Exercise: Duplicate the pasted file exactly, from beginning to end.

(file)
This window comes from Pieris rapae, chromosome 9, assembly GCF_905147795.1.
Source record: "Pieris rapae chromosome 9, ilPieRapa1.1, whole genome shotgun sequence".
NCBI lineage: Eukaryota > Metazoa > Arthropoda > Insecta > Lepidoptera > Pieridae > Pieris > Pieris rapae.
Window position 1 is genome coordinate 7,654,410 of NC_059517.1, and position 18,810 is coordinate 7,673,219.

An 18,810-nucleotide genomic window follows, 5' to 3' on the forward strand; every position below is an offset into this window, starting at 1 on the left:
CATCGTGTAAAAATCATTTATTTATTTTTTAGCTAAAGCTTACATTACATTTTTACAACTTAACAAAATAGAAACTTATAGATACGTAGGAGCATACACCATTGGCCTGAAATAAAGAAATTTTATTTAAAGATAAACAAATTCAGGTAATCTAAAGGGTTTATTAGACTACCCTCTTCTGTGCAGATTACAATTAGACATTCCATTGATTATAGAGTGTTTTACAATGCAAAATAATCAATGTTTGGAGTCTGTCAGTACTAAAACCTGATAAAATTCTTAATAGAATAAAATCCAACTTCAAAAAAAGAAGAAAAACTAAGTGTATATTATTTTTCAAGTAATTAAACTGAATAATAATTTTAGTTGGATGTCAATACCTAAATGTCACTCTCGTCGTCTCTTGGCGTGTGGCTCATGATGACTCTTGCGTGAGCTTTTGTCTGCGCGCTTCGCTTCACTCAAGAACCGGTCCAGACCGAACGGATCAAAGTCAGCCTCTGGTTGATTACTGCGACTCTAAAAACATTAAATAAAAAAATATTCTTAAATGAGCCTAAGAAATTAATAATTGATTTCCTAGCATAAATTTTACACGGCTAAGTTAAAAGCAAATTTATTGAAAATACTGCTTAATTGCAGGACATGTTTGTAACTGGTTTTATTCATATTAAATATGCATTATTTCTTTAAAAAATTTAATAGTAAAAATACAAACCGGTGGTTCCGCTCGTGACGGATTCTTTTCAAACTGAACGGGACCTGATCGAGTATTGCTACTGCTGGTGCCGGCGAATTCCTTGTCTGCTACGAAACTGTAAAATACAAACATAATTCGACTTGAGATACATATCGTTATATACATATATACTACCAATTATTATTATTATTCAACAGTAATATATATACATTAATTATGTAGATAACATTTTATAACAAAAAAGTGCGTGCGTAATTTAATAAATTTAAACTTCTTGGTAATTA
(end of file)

This window comes from Pieris rapae, chromosome 9, assembly GCF_905147795.1.
Source record: "Pieris rapae chromosome 9, ilPieRapa1.1, whole genome shotgun sequence".
NCBI lineage: Eukaryota > Metazoa > Arthropoda > Insecta > Lepidoptera > Pieridae > Pieris > Pieris rapae.
Window position 1 is genome coordinate 7,654,410 of NC_059517.1, and position 18,810 is coordinate 7,673,219.

An 18,810-nucleotide genomic window follows, 5' to 3' on the forward strand; every position below is an offset into this window, starting at 1 on the left:
CATCGTGTAAAAATCATTTATTTATTTTTTAGCTAAAGCTTACATTACATTTTTACAACTTAACAAAATAGAAACTTATAGATACGTAGGAGCATACACCATTGGCCTGAAATAAAGAAATTTTATTTAAAGATAAACAAATTCAGGTAATCTAAAGGGTTTATTAGACTACCCTCTTCTGTGCAGATTACAATTAGACATTCCATTGATTATAGAGTGTTTTACAATGCAAAATAATCAATGTTTGGAGTCTGTCAGTACTAAAACCTGATAAAATTCTTAATAGAATAAAATCCAACTTCAAAAAAAGAAGAAAAACTAAGTGTATATTATTTTTCAAGTAATTAAACTGAATAATAATTTTAGTTGGATGTCAATACCTAAATGTCACTCTCGTCGTCTCTTGGCGTGTGGCTCATGATGACTCTTGCGTGAGCTTTTGTCTGCGCGCTTCGCTTCACTCAAGAACCGGTCCAGACCGAACGGATCAAAGTCAGCCTCTGGTTGATTACTGCGACTCTAAAAACATTAAATAAAAAAATATTCTTAAATGAGCCTAAGAAATTAATAATTGATTTCCTAGCATAAATTTTACACGGCTAAGTTAAAAGCAAATTTATTGAAAATACTGCTTAATTGCAGGACATGTTTGTAACTGGTTTTATTCATATTAAATATGCATTATTTCTTTAAAAAATTTAATAGTAAAAATACAAACCGGTGGTTCCGCTCGTGACGGATTCTTTTCAAACTGAACGGGACCTGATCGAGTATTGCTACTGCTGGTGCCGGCGAATTCCTTGTCTGCTACGAAACTGTAAAATACAAACATAATTCGACTTGAGATACATATCGTTATATACATATATACTACCAATTATTATTATTATTCAACAGTAATATATATACATTAATTATGTAGATAACATTTTATAACAAAAAAGTGCGTGCGTAATTTAATAAATTTAAACTTCTTGGTAATTA